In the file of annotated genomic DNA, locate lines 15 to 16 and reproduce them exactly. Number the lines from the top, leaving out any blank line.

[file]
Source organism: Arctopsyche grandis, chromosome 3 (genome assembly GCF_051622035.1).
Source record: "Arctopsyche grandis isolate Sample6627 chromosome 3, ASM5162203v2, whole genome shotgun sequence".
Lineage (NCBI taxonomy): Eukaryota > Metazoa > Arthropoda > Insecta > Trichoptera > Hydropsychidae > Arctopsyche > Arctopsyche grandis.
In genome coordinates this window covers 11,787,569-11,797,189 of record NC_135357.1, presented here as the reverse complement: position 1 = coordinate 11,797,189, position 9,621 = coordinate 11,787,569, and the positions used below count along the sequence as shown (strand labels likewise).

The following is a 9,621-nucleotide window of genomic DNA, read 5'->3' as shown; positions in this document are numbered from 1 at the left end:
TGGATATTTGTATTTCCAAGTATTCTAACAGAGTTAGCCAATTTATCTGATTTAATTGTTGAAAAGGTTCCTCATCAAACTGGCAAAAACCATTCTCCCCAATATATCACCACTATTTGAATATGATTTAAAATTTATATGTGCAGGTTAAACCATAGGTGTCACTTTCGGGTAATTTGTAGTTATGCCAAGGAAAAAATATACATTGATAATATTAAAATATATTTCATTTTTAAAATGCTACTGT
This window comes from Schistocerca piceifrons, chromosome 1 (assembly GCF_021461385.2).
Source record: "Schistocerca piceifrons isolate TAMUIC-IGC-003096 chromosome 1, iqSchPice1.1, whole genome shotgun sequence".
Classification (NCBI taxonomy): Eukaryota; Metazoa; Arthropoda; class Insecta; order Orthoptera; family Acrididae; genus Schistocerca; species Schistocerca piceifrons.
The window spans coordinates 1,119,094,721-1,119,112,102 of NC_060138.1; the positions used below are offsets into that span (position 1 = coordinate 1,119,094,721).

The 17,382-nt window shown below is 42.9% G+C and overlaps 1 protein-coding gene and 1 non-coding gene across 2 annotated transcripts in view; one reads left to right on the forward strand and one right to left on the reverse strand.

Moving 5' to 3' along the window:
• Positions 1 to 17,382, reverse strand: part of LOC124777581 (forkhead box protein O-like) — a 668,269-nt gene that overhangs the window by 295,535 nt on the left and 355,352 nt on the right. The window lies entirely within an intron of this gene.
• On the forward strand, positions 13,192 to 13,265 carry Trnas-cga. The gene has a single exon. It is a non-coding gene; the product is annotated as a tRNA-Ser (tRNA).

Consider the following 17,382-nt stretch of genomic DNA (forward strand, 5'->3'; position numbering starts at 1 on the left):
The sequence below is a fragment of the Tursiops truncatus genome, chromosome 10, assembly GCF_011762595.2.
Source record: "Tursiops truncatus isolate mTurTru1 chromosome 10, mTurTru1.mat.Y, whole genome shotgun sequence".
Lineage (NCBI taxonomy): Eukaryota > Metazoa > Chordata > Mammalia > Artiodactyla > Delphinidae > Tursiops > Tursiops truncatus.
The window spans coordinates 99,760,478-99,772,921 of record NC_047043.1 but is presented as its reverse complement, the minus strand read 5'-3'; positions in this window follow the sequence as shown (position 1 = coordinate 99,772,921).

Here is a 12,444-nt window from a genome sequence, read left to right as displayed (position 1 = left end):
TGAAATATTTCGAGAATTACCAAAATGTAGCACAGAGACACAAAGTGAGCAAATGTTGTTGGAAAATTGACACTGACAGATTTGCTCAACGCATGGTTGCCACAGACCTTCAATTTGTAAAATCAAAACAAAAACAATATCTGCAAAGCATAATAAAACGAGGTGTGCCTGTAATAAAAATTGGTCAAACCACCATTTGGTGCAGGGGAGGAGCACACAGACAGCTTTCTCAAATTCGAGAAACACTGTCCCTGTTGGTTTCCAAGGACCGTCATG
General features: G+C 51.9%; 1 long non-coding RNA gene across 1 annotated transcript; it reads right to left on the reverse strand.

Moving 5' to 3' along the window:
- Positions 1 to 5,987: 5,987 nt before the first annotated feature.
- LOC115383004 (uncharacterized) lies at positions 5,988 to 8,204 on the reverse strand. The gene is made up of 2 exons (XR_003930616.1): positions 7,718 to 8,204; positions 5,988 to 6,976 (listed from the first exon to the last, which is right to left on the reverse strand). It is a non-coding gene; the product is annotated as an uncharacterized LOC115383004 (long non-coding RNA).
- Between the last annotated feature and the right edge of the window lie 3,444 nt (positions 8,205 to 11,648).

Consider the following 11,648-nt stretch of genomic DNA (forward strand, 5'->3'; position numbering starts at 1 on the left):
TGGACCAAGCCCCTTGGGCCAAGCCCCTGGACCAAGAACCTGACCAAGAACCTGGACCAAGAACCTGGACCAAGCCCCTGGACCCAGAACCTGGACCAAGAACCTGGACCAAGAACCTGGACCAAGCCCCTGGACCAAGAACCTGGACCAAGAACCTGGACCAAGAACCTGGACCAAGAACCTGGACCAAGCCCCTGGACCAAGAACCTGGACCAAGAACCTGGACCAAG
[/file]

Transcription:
Consider the following 17,382-nt stretch of genomic DNA (forward strand, 5'->3'; position numbering starts at 1 on the left):
The sequence below is a fragment of the Tursiops truncatus genome, chromosome 10, assembly GCF_011762595.2.